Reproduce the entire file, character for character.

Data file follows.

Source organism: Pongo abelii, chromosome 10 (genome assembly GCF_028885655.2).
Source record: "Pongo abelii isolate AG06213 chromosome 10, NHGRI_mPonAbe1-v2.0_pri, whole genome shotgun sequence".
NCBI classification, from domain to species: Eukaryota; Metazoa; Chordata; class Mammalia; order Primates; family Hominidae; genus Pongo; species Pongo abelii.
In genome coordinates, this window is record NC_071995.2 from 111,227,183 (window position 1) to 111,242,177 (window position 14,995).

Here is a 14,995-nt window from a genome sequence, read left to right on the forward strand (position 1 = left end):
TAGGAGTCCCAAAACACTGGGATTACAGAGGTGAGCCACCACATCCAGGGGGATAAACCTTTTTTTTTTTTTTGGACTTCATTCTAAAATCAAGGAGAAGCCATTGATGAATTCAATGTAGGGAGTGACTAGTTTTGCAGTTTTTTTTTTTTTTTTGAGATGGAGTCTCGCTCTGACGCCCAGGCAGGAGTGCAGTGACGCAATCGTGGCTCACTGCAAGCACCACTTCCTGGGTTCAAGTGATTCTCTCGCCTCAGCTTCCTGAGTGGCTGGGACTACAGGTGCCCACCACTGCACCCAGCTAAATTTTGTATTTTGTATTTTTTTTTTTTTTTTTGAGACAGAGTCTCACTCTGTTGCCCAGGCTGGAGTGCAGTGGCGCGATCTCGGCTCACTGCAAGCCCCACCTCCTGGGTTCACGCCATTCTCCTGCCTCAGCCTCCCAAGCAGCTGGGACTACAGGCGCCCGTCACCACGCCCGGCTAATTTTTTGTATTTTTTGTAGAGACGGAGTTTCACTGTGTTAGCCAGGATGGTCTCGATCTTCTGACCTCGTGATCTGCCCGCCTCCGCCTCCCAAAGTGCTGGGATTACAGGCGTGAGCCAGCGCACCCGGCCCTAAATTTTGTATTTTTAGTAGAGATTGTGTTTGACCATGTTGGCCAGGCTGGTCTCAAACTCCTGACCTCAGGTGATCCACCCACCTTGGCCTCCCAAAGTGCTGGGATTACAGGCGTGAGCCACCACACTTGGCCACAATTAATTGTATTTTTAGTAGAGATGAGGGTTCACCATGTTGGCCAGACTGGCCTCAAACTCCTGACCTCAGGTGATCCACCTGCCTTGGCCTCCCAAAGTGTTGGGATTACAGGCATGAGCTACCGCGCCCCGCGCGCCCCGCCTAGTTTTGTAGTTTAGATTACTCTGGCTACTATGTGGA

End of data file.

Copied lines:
Source organism: Pongo abelii, chromosome 10 (genome assembly GCF_028885655.2).
Source record: "Pongo abelii isolate AG06213 chromosome 10, NHGRI_mPonAbe1-v2.0_pri, whole genome shotgun sequence".
NCBI classification, from domain to species: Eukaryota; Metazoa; Chordata; class Mammalia; order Primates; family Hominidae; genus Pongo; species Pongo abelii.
In genome coordinates, this window is record NC_071995.2 from 111,227,183 (window position 1) to 111,242,177 (window position 14,995).

Here is a 14,995-nt window from a genome sequence, read left to right on the forward strand (position 1 = left end):
TAGGAGTCCCAAAACACTGGGATTACAGAGGTGAGCCACCACATCCAGGGGGATAAACCTTTTTTTTTTTTTTGGACTTCATTCTAAAATCAAGGAGAAGCCATTGATGAATTCAATGTAGGGAGTGACTAGTTTTGCAGTTTTTTTTTTTTTTTTGAGATGGAGTCTCGCTCTGACGCCCAGGCAGGAGTGCAGTGACGCAATCGTGGCTCACTGCAAGCACCACTTCCTGGGTTCAAGTGATTCTCTCGCCTCAGCTTCCTGAGTGGCTGGGACTACAGGTGCCCACCACTGCACCCAGCTAAATTTTGTATTTTGTATTTTTTTTTTTTTTTTTGAGACAGAGTCTCACTCTGTTGCCCAGGCTGGAGTGCAGTGGCGCGATCTCGGCTCACTGCAAGCCCCACCTCCTGGGTTCACGCCATTCTCCTGCCTCAGCCTCCCAAGCAGCTGGGACTACAGGCGCCCGTCACCACGCCCGGCTAATTTTTTGTATTTTTTGTAGAGACGGAGTTTCACTGTGTTAGCCAGGATGGTCTCGATCTTCTGACCTCGTGATCTGCCCGCCTCCGCCTCCCAAAGTGCTGGGATTACAGGCGTGAGCCAGCGCACCCGGCCCTAAATTTTGTATTTTTAGTAGAGATTGTGTTTGACCATGTTGGCCAGGCTGGTCTCAAACTCCTGACCTCAGGTGATCCACCCACCTTGGCCTCCCAAAGTGCTGGGATTACAGGCGTGAGCCACCACACTTGGCCACAATTAATTGTATTTTTAGTAGAGATGAGGGTTCACCATGTTGGCCAGACTGGCCTCAAACTCCTGACCTCAGGTGATCCACCTGCCTTGGCCTCCCAAAGTGTTGGGATTACAGGCATGAGCTACCGCGCCCCGCGCGCCCCGCCTAGTTTTGTAGTTTAGATTACTCTGGCTACTATGTGGA